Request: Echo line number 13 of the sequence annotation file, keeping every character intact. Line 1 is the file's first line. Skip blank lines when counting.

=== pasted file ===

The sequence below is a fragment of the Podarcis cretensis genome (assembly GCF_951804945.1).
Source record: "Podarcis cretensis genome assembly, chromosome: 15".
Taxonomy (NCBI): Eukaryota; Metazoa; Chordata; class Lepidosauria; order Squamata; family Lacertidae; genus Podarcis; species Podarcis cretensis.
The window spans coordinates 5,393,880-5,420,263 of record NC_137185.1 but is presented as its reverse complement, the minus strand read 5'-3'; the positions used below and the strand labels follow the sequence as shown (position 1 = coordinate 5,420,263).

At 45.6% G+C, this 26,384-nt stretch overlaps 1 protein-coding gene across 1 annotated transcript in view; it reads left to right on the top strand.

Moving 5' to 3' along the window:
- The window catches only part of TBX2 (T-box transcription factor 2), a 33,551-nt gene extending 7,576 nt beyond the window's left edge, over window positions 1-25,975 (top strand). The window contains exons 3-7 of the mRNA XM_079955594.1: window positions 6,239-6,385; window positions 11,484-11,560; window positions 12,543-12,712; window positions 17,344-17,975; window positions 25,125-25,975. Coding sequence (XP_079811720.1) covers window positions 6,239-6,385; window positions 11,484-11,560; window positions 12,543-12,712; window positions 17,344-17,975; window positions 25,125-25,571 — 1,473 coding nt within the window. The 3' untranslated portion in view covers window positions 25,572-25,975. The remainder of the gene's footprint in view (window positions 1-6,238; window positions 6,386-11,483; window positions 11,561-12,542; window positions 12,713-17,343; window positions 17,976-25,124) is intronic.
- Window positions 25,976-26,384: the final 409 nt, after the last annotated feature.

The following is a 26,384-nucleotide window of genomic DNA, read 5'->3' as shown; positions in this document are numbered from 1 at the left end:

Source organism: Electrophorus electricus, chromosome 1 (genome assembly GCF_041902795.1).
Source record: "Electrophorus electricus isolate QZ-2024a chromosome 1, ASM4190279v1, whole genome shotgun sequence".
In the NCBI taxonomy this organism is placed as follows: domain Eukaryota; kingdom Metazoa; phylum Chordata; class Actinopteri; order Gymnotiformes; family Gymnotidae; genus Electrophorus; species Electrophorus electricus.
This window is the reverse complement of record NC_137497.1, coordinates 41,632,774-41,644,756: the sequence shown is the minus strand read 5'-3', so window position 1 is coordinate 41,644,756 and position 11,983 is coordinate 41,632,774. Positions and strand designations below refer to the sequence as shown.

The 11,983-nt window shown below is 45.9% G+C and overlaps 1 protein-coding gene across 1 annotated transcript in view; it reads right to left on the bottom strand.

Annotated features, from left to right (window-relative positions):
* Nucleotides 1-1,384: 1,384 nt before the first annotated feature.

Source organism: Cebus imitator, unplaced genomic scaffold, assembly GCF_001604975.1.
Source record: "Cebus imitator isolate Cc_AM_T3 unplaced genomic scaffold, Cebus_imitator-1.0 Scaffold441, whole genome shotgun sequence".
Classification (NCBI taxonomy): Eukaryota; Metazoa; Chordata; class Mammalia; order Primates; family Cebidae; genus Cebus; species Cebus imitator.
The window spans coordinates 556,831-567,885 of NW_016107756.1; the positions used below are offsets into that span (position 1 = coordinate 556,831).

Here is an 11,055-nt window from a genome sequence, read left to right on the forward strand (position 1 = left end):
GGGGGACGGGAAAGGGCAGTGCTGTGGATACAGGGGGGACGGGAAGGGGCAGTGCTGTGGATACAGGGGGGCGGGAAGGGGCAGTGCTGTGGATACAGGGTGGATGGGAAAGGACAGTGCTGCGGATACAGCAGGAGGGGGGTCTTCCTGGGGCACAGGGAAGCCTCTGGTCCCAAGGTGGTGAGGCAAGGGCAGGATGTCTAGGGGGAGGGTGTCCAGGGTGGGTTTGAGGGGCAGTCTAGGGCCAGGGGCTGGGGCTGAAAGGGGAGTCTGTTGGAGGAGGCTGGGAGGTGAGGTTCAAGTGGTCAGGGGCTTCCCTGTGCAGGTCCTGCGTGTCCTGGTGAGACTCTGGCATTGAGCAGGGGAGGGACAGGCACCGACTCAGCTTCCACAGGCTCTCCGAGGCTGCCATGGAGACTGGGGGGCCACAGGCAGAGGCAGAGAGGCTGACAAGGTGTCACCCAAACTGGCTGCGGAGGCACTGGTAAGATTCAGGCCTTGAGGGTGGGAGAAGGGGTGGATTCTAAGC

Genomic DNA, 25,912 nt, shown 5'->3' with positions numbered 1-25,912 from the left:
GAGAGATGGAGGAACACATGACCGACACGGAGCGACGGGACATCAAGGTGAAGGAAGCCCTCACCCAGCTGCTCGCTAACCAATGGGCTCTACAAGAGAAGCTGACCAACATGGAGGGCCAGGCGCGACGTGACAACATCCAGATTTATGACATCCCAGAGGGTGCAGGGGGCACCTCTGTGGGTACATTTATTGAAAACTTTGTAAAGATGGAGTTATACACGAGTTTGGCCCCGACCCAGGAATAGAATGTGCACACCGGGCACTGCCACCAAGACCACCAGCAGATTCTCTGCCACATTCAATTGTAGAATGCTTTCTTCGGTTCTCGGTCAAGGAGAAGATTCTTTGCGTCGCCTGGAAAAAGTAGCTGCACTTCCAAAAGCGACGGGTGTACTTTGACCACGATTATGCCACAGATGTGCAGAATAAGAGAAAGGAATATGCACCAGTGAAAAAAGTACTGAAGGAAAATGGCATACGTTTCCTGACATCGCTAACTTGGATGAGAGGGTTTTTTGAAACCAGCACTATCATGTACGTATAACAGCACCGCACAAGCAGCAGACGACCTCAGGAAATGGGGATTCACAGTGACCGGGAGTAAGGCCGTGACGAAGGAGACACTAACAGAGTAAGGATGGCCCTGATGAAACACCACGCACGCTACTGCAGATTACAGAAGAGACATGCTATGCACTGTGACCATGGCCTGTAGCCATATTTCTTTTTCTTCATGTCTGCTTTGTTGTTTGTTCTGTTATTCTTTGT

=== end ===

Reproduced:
This window is the reverse complement of record NC_137497.1, coordinates 41,632,774-41,644,756: the sequence shown is the minus strand read 5'-3', so window position 1 is coordinate 41,644,756 and position 11,983 is coordinate 41,632,774. Positions and strand designations below refer to the sequence as shown.